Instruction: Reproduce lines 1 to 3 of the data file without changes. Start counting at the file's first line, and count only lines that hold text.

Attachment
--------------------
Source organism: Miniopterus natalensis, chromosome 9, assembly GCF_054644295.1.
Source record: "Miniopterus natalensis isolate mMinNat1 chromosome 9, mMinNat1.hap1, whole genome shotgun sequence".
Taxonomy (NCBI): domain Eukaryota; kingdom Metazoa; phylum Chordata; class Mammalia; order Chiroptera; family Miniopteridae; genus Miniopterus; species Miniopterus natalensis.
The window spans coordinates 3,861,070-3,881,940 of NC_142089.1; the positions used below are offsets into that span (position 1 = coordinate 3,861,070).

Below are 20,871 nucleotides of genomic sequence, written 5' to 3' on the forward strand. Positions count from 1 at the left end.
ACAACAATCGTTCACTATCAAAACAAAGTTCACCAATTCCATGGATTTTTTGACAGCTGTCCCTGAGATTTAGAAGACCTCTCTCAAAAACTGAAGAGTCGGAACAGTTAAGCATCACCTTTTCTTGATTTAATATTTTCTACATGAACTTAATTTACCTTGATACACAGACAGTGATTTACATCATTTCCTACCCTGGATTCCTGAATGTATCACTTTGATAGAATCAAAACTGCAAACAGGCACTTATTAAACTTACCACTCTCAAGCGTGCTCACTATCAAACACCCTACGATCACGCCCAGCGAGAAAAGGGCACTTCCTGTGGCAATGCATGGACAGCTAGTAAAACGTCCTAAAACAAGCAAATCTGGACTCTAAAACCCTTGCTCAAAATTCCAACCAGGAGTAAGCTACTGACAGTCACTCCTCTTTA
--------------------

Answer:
Source organism: Miniopterus natalensis, chromosome 9, assembly GCF_054644295.1.
Source record: "Miniopterus natalensis isolate mMinNat1 chromosome 9, mMinNat1.hap1, whole genome shotgun sequence".
Taxonomy (NCBI): domain Eukaryota; kingdom Metazoa; phylum Chordata; class Mammalia; order Chiroptera; family Miniopteridae; genus Miniopterus; species Miniopterus natalensis.